Coton in the Elms

From Wikishire
Jump to: navigation, search
Coton in the Elms
St Mary Church, Coton in the Elms
Grid reference: SK253144
Location: 52°43’38"N, 1°37’34"W
Post town: Swadlincote
Postcode: DE12
Dialling code: 01283
Local Government
Council: South Derbyshire

Coton in the Elms is a village in Derbyshire, in the very south of the county, five miles south of Burton upon Trent.

Southeast of the village is Church Flatts Farm, which is defined by the Ordnance Survey as the farthest point from the sea in Great Britain.[1][2]


The "Shoulder of Mutton"

Coton is mentioned over a thousand years ago when land was transferred to Wulfrige the Black in AD942.[3] It is also on the salt route known as Walton Way, which starts in nearby Walton-on-Trent.

Coton in the Elms is mentioned in the Domesday Book where it is spelled Cotes. The book says[4] under the title of "The lands of the Abbey of Burton".[n 1]

"In Coton in the Elms Ælfgar had two carucates of land to the geld. There is land for three ploughs. Now the abbot has it of the king. There are now one plough in demesne and six villeins and three bordars having two ploughs. TRE worth 40 shillings now 30 shillings."

Coton is situated on the Walton Way and is first mentioned in 942 in a charter giving land in the area to Wulfrige the Black. This formed part of a much larger estate covering many of the villages in the area. Coton would seem to have been roughly in the centre of this estate. It would appear that it was a crossroads as there is an old lane which runs all the way from Tamworth through Coton and on northwards towards Burton on Trent. At the time of Domesday, Burton Abbey held land at Coton. The village itself forms a diamond of roads around a small village green. The original route of the Walton Way may have been the south west corner of this diamond as this runs past the Church and Church Farm. To the north east of the village coal mining became important and this is reflected in the lane name Coalpit Lane.

The present church of St Mary was built in 1844-7 by Henry Isaac Stevens but not on the site of the original church, which was behind the Shoulder of Mutton pub. It has a narrow west tower with a recessed spire. It is generally believed that when the original church fell into disrepair, the bells were taken to the neighbouring Lullington village, so the inhabitants of Coton can still hear the old bells when the wind is in the right direction.

There is a Methodist chapel, built in 1922 to replace a smaller building in Chapel Street. The old building became known as the band room, where for many years a good band was run by a Mr Coates, who was also the village post master. It has also been used as a village hall.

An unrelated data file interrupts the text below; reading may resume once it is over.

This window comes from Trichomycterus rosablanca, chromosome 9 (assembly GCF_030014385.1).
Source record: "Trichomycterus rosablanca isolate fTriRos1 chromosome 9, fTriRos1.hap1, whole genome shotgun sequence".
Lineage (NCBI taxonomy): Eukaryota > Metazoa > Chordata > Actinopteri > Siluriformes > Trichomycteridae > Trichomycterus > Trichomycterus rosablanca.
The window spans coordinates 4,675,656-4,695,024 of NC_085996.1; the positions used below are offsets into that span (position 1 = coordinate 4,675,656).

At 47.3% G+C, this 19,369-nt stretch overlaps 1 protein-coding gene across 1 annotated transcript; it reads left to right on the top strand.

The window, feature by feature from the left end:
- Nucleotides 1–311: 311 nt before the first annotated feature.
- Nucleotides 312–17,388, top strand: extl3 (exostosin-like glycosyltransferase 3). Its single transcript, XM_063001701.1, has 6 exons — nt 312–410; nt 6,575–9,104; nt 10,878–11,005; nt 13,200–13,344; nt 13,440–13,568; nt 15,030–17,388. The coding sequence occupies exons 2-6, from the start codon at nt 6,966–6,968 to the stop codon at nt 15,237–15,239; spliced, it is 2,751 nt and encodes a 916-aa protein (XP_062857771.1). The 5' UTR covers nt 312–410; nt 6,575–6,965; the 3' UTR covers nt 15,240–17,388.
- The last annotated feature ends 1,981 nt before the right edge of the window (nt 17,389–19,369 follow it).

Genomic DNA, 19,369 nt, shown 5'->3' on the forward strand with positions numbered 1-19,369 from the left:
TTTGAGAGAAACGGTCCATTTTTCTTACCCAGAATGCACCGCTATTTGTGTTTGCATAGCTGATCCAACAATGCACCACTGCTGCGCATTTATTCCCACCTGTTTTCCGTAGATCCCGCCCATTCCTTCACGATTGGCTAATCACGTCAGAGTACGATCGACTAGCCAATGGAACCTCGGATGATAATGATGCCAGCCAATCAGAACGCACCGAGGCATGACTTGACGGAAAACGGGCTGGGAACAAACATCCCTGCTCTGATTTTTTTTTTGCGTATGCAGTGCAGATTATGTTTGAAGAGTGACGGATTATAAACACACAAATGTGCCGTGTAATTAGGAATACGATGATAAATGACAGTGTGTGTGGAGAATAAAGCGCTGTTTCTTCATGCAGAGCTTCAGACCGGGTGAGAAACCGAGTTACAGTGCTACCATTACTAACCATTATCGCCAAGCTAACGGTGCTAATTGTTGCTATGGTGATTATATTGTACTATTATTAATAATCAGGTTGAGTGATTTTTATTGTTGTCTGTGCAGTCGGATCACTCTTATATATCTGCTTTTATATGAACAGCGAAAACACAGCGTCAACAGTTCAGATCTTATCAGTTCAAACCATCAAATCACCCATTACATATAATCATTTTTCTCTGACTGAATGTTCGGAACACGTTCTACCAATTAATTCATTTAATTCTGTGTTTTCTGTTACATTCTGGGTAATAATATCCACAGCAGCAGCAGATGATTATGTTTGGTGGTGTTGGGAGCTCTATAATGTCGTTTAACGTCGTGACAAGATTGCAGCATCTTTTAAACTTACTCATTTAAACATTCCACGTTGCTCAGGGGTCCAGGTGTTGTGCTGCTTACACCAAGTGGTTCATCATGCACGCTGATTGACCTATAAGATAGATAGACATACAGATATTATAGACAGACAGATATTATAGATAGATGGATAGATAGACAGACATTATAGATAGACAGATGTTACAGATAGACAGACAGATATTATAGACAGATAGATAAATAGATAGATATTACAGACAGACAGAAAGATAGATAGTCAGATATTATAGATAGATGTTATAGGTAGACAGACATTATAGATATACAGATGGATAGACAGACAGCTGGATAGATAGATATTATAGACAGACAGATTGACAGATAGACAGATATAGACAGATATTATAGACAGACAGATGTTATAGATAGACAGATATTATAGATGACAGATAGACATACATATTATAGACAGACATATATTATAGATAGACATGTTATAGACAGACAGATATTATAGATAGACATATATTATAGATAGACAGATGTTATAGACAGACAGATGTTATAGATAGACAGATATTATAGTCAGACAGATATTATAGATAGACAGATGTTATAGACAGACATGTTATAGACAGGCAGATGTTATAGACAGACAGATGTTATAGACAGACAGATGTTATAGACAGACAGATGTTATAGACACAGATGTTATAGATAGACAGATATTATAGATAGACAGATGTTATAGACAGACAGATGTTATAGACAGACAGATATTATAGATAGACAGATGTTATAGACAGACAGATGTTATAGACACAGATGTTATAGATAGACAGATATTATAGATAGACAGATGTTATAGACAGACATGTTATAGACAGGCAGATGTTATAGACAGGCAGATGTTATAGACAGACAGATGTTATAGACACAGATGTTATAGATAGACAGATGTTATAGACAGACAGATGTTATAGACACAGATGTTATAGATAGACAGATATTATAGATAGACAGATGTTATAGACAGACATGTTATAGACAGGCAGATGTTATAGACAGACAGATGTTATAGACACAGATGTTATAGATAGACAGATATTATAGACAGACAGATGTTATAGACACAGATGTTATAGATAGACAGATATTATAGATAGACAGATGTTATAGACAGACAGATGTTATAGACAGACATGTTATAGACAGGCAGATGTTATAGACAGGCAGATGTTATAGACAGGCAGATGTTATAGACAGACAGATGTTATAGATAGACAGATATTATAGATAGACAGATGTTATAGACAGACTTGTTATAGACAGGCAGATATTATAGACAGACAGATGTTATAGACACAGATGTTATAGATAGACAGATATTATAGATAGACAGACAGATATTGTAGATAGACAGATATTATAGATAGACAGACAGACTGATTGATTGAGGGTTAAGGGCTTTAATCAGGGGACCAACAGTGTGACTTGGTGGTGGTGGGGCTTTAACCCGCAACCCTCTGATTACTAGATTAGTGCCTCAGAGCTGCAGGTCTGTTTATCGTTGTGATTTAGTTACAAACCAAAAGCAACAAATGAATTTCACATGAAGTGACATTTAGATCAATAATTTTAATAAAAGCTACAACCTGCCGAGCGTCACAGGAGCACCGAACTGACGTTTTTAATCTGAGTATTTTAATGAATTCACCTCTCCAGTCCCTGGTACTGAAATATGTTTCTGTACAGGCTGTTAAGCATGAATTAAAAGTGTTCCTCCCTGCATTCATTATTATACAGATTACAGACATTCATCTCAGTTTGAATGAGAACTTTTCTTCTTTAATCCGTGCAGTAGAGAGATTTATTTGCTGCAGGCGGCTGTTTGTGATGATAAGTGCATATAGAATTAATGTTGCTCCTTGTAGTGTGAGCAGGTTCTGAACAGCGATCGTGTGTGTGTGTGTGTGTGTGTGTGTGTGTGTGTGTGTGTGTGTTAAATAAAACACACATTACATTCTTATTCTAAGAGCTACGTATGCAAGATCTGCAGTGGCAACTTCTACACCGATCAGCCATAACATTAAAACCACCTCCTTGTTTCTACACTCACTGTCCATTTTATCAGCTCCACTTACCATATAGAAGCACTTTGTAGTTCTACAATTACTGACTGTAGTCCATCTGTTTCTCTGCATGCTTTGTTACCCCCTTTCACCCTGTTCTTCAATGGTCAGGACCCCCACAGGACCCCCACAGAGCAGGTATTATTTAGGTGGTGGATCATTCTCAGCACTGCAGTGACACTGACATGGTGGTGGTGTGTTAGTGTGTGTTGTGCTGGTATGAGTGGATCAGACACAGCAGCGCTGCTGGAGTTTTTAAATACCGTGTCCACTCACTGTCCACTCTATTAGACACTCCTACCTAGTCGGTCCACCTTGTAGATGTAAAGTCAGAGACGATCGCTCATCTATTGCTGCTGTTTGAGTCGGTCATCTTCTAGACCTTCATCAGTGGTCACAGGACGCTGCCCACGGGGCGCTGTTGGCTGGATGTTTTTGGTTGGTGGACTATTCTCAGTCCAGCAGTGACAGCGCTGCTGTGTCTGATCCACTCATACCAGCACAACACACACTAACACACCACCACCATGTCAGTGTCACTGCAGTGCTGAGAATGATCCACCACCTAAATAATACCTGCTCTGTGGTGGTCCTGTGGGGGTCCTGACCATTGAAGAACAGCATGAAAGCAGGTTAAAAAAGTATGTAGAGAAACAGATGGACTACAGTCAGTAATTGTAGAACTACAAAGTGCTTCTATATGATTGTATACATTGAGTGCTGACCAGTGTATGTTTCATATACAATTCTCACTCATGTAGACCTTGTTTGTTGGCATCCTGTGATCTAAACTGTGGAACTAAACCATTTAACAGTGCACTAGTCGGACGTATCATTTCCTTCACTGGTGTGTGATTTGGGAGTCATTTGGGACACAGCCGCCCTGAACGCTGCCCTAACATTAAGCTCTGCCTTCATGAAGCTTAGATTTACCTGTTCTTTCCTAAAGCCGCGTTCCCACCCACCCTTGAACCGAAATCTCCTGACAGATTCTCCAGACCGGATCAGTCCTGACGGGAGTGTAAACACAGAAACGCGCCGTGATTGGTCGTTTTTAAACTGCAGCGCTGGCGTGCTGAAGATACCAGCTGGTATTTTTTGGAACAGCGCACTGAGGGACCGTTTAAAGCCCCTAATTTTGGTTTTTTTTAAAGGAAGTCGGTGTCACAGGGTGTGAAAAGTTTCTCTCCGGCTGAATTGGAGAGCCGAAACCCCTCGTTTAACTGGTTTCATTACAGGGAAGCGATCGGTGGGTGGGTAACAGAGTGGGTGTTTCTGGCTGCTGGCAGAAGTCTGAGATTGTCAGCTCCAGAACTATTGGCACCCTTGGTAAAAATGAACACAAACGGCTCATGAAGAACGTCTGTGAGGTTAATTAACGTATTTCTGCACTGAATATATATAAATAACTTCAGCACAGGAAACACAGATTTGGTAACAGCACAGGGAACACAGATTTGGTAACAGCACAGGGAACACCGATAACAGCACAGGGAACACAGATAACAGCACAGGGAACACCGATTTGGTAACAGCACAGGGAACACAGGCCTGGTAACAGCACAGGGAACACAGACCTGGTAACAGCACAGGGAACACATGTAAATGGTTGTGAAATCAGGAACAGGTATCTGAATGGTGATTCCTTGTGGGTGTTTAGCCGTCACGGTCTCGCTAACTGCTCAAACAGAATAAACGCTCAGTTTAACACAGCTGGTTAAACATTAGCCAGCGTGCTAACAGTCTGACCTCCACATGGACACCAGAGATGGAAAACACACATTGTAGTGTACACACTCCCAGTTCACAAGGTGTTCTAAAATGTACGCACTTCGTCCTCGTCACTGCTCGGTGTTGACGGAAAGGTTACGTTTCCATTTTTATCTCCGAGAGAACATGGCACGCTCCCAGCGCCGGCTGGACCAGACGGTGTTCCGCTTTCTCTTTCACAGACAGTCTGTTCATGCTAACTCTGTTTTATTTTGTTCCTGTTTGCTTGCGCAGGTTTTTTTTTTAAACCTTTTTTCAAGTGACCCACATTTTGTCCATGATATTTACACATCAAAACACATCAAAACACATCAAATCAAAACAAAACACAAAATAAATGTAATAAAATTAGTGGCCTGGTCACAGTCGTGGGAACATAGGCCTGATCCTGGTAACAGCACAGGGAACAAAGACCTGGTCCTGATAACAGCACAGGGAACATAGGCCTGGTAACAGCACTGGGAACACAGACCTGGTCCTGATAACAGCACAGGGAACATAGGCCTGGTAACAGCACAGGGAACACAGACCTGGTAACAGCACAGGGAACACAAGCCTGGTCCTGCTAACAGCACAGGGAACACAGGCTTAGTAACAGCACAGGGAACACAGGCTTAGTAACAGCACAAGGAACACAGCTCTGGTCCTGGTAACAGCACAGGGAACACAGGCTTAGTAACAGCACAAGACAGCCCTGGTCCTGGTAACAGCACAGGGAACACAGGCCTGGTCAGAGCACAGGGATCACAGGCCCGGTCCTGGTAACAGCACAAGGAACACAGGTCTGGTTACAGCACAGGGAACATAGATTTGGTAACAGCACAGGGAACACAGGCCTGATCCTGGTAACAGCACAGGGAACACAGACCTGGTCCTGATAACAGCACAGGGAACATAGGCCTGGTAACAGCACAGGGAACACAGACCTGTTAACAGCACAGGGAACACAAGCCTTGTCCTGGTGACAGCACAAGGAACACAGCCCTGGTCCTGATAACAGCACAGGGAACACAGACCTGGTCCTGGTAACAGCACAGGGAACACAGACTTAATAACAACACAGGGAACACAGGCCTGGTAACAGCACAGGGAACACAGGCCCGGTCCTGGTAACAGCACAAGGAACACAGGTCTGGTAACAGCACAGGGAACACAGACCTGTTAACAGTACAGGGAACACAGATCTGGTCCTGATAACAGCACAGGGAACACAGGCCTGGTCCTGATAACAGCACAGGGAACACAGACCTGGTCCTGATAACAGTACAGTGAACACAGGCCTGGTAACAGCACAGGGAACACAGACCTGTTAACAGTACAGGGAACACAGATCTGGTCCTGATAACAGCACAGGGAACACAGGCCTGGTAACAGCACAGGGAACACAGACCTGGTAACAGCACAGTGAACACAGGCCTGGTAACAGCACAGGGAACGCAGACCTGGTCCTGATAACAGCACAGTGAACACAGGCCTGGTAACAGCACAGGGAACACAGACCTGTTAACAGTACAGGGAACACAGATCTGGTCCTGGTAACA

The main occupations of the village inhabitants in the past has been mining and farming, though the pits are now all closed. For many of today's population (782 in 1991) it is a commuter base for the larger towns such as Burton-on-Trent, Swadlincote and Tamworth.

Coton in the Elms has 2 pubs. The Black Horse was refurbished in 2009. The Queen's Head Inn dates back to the 17th century and is currently an Indian Restaurant. Part of the premises was once a shop. Another pub, the Shoulder of Mutton, closed in 2010 and is currently being converted to a house.

Church Flatts Farm itself is the subject of a poem of the same name by Ben Parker, included in his Tall Lighthouse pamphlet The Escape Artists.[5]

Distance from sea

Southeast of the village – at SK253144 – is Church Flatts Farm, which is defined by the Ordnance Survey as the farthest point from the sea (at the mean low water line) in Great Britain.[1] The location is Latitude: 52° 43.6' N Longitude: 1° 37.2' W. Coton is, by definition, equidistant from Fosdyke Wash in Lincolnshire; White Sands between Neston in Cheshire and Flint in Flintshire; and Westbury-on-Severn in Gloucestershire – all of which are 70 miles away.[1][2]

The nearest high tide point is on the River Trent at Cromwell Lock, north of Newark-on-Trent, in Nottinghamshire, 45 miles away.[1]

Outside links

("Wikimedia Commons" has material
about Coton in the Elms)


  1. The Abbey of Burton held a considerable number of manors including several in Derbyshire given to it by the King. These included Coton in the Elms, Stapenhill, Caldwell, Mickleover and Appleby Magna.